Jump to navigation
First, why is the thread with folks chatting about this article closed? I don't get it.Secondly, for me, it would be ENORMOUSLY helpful if folks like Ms. Kemp could clearly distinguish in their work between SEX SLAVERY (which I think we can all agree sucks and must be stopped) and SEX WORK which is an occupation, wherein workers are entitled to labour rights, migratory rights and RESPECT!!!! It is important that we not erase the agency of women who work in the sex trade of their own volition.At recent events, I have met a number of women from Asian countries who are sex workers and activists for sex workers' human and labour rights (i.e. EMPOWER), and they are dismayed by the anti-trafficking hype advocated by Western "feminists" -- they described much of it is racist, deeply invested in the idea of the "plight" of "3rd world women" and say that those folks fail to recognize the agency of women who migrate to work in the sex trade. I have no idea what the real scene in Cambodia is, but I have learned to take a lot of the trafficking-hype with serious grains of salt. I think discussion of these issues is productive and worthwhile.
I too would like to know why the topic was closed.
Is the "journalist" a friend of the Mods???
I loathe pedos and injustice, but it looks like it cannot be discussed here.
We may never know. [img]mad.gif" border="0[/img]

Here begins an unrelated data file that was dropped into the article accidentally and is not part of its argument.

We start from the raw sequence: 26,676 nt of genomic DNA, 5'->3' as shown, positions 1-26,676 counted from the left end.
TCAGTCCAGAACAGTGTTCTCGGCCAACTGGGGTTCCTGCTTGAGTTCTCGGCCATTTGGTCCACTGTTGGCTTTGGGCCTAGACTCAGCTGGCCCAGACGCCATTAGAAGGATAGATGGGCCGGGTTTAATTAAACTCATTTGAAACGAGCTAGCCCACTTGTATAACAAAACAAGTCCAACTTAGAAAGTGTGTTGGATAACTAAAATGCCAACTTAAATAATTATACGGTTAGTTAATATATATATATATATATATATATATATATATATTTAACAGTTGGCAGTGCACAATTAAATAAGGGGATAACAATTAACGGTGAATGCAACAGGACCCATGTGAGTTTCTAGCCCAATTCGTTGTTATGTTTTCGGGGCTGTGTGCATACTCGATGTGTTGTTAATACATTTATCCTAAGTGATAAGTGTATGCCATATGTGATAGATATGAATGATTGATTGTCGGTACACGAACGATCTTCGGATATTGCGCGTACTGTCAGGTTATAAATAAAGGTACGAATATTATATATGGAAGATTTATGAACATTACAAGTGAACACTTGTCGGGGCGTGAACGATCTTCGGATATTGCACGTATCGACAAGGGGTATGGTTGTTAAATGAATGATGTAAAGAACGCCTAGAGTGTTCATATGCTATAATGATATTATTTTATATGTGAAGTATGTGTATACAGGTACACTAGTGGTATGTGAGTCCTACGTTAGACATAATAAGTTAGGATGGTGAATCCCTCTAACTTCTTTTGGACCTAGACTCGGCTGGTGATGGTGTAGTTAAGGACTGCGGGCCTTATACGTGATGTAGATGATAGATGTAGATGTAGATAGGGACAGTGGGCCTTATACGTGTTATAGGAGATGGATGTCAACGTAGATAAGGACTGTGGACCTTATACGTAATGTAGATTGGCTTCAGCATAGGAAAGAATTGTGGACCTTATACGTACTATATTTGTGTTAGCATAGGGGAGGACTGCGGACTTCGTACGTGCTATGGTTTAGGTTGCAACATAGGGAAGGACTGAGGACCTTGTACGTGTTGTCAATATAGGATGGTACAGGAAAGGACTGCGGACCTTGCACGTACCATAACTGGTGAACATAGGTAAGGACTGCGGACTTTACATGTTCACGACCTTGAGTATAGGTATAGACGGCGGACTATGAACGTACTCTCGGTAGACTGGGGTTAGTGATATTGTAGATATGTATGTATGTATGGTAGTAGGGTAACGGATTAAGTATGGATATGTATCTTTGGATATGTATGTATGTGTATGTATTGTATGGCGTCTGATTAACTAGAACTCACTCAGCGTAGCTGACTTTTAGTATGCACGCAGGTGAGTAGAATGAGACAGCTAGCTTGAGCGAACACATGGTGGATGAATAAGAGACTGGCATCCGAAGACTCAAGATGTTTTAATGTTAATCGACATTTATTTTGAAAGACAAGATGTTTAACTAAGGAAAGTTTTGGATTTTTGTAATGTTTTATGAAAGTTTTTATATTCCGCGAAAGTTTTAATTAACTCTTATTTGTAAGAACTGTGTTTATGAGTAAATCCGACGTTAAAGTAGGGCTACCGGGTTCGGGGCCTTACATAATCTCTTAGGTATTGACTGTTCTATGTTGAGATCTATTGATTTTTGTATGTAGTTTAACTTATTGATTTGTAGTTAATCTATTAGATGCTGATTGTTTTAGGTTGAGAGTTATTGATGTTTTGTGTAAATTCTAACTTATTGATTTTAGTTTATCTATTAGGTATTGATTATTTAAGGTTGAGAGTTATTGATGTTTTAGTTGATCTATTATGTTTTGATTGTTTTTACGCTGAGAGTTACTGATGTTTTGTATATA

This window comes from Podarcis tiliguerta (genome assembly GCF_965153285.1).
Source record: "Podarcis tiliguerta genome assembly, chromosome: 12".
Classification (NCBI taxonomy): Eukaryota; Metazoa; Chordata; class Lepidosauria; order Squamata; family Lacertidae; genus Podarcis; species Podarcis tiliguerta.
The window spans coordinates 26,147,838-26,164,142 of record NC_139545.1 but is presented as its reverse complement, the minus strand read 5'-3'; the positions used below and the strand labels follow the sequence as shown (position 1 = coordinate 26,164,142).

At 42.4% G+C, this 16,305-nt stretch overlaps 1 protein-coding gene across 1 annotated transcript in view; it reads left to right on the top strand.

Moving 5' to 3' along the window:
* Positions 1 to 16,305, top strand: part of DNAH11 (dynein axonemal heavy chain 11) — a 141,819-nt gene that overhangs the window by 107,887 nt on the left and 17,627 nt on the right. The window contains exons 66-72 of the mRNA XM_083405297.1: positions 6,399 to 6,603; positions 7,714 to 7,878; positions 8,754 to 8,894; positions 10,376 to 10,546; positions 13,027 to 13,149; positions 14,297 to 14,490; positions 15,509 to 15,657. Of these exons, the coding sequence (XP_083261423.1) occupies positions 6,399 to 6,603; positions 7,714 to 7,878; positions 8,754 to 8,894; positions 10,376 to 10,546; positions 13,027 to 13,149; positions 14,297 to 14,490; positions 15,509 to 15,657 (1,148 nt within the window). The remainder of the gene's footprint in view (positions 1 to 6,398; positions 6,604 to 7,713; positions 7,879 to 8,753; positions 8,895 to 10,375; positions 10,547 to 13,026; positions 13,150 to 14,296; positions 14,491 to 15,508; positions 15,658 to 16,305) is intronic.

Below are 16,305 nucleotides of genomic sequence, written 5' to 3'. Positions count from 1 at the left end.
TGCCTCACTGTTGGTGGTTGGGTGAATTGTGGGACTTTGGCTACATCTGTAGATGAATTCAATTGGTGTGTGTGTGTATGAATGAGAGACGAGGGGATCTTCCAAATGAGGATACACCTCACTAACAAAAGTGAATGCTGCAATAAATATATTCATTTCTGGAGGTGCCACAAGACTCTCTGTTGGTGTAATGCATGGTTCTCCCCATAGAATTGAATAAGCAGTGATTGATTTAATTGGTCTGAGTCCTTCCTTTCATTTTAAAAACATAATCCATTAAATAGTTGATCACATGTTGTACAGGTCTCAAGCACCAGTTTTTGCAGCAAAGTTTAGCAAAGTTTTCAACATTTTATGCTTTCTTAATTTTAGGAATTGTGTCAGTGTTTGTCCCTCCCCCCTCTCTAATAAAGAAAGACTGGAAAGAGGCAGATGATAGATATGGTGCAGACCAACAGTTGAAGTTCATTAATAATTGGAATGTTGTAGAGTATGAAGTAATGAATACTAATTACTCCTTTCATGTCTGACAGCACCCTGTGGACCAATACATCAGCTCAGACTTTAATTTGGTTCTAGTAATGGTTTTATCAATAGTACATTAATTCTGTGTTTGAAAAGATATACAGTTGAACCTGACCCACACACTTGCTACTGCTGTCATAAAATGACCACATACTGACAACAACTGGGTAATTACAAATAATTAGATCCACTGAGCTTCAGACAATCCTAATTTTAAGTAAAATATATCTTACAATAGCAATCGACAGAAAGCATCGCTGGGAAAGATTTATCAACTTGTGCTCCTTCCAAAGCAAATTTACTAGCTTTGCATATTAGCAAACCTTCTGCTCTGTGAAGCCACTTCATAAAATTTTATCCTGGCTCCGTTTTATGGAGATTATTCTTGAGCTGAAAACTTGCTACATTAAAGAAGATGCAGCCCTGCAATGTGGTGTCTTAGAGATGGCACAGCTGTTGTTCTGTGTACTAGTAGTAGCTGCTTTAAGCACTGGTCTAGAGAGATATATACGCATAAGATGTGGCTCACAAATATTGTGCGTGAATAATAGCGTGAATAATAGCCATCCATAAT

Interesting comments, VV. Part of your answer might lie in the fact that to be eligible for some of the most lucrative funding, for instance USAid money, applicants must declare that they are absolutely opposed to and in no way recognize prostitution as a legitimate profession. That stipulation is certainly written into USAid contracts, and USAid is a huge donor. To receive this funding, therefore, they can't be advocates for more legal rights or protection for the sex workers who may have freely chosen this trade because if they recognize sex as a trade they potentially lose their funding. Catch 22. I suspect this tends to adversely affect smaller, grassroots organizations such as those set up by sex workers for sex workers who would probably take a more pragmatic approach and advocate more rights and information for those who decide they want to stay in the sex trade rather than just the rescue and rehab options.That is certainly NOT to say that organizations receiving USAid or other Christian value orientated aid are not doing incredibly valuable work, and there are certainly other funding options for groups who don't want to tow this line. But it may contribute to the sentiments you say you have heard expressed, because many of the larger groups in this area are either Christian, receive USAid funding or both.